Preserving Iizhik Gwats’an Gwandaii Goodlit
Categories: Environmental Protection & Climate Change, Hunting and Fishing (Treaty Rights, Subsistence), Native Lands & Sacred Places (Land Back, Treaty Rights, Tribal Homelands, National Historic Places Protections)
The Neets’ąįį Gwich’in and their work to protect the Arctic Refuge
In 2017, the Congress passed the Tax Cuts and Jobs Act. Buried within this legislation was a provision that opened over 1.6 million acres of federal public land to oil and gas drilling. This began the process of a lease sale of the Arctic National Wildlife Refuge to oil and gas interests.
The Coastal Plain within the Arctic Refuge is an essential part of the migration route of the Porcupine Caribou Herd. This land is referred to by the Neets’ąįį Gwich’in as “Iizhik Gwats’an Gwandaii Goodlit” or The Sacred Place Where Life Begins, a name that originates from the caribou’s use of these lands as their calving grounds. Because this area is one of the most sacred places to the Gwich’in people, the Gwich’in people of Venetie and Arctic Village do not step foot on these grounds out of respect for the caribou. By drilling on this land, there will be irrevocable damage done to the herd’s migratory path and, in turn, the Gwich’in cultural and spiritual connection to them.
Though the provisions in the 2017 Tax Act remained stagnant for the next few years, the Trump Administration, in one last gasp to sell this land to oil and gas interests, opened the lease sale to bidding on January 6, 2021. The results of the sale were underwhelming. Only eleven of the 22 tracts of land sold, and none to any major oil companies. However, those who did purchase tracts made it clear that they were intent on developing on this land.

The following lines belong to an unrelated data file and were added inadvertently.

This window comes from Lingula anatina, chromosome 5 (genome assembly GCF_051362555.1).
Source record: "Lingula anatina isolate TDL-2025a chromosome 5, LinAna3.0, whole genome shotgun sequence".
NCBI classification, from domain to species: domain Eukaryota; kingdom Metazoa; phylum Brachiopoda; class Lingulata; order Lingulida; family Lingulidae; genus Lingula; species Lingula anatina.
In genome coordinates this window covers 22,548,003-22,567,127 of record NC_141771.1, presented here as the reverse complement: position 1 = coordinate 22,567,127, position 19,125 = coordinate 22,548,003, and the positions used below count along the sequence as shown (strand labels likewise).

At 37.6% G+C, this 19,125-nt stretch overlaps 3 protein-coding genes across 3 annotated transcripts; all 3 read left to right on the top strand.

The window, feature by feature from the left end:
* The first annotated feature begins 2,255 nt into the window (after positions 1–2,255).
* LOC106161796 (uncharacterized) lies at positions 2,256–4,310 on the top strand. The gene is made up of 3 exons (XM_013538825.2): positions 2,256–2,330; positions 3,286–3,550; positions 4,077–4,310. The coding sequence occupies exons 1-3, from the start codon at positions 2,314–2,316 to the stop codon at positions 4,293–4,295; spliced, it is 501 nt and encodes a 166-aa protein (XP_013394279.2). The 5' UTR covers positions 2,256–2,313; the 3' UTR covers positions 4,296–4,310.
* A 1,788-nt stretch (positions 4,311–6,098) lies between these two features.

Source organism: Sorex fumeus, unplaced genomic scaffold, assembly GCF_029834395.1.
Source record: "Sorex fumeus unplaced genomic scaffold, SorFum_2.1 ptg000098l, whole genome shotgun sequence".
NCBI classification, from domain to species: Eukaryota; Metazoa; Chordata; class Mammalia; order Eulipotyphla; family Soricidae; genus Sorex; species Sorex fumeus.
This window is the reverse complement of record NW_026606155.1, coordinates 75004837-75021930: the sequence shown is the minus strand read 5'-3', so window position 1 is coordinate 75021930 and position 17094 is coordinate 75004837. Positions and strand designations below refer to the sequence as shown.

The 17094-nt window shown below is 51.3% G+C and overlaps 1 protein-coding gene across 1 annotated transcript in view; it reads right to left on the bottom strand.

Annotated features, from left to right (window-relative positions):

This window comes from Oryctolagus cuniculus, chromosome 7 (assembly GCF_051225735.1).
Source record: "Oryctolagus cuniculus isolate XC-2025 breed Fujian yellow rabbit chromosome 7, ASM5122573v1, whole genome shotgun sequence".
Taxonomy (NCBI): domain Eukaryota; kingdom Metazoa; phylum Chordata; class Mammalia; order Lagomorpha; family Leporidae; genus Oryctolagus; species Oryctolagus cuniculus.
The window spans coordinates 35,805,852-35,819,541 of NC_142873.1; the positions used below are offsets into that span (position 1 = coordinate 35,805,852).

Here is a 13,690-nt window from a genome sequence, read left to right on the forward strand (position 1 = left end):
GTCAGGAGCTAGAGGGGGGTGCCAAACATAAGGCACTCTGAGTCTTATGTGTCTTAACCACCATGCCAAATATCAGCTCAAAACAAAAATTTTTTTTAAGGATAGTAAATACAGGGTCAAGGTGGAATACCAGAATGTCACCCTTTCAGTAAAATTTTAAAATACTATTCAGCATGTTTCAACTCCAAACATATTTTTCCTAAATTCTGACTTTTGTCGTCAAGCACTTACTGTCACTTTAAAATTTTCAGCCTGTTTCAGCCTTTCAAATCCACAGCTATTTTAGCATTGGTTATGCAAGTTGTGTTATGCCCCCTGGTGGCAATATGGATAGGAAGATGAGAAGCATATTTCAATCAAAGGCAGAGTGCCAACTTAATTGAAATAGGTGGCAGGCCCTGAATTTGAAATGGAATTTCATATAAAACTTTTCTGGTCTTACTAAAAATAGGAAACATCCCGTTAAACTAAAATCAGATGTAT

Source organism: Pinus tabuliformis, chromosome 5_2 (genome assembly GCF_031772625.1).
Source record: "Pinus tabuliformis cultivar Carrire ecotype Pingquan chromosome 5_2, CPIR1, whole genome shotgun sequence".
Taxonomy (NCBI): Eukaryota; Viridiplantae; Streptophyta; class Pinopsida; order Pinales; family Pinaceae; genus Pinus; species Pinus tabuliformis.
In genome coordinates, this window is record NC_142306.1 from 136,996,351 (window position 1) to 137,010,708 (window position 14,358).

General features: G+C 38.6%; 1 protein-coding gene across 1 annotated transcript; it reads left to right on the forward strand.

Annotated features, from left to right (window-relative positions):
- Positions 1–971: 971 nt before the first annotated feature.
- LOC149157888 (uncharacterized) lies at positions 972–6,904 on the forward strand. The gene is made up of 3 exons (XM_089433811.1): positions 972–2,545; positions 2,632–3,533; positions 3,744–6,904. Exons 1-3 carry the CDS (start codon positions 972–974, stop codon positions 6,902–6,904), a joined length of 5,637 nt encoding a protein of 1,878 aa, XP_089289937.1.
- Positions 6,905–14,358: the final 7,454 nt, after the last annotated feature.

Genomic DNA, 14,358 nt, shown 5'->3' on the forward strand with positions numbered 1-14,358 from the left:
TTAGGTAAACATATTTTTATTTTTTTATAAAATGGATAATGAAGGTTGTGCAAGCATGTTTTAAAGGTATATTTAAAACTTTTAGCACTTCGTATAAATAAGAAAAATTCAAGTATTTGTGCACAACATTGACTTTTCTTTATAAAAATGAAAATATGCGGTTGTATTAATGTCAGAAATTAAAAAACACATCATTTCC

In late 2021, the Build Back Better Bill included provisions to repeal the leases on the Arctic Refuge. Although this legislation was a clear path to victory and protection for these lands, as we all know, the bill did not come to pass.
However, the Neets’ąįį Gwich’in continue to work to protect the Arctic Refuge.
This year, two of the three remaining leaseholders, 88 Energy and Knik Arm Services, withdrew their lease after pressure from the Arctic Refuge Defense Campaign, a group that the Neets’ąįį Gwich’in tribal governments work alongside with other tribal entities and conservation partners to protect these lands. There is one remaining leaseholder left, and they have not signaled any interest in withdrawing their lease. Furthermore, the 2017 Tax Act provision included an option for an additional lease sale that could happen as soon as this year.
It is clear that the Arctic Refuge is still not fully protected. The Neets’ąįį Gwich’in tribal governments representing the Vashrąįį K’ǫǫ (Arctic Village) and Vįįhtąįį (Venetie) peoples stand against any and all oil or gas drilling in the Arctic Refuge today, tomorrow, and forever. In conjunction with the Arctic Refuge Defense Campaign, we are working to achieve permanent protection for the Arctic Refuge and, in turn, the Gwich’in way of life.
-By Tonya Garnett (Neets’aii Gwich’in), originally from Vashraii K’oo, Arctic Village, AK. Tonya is the daughter of the late Lillian and Jerry Garnett, and the granddaughter of the late Ezias and Martha James of Arctic Village, and the late Edgar and Lucy Garnett, of Cleveland, Ohio. She earned bachelor’s degrees in Alaska Native Studies and in Sociology from the University of Alaska Fairbanks, and serves as the special projects manager for the Native Village of Venetie Tribal Government and the Arctic Village Council. Garnett has worked with Tanana Chiefs Conference Self Governance and Tribal Development, cultural and wellness camps, Arctic Village Council, Doyon Foundation, and Big Brothers Big Sisters Rural Expansion Program. She has a 13-year-old son, Ashton Peter, and has worked with the Tribes for over 20 years.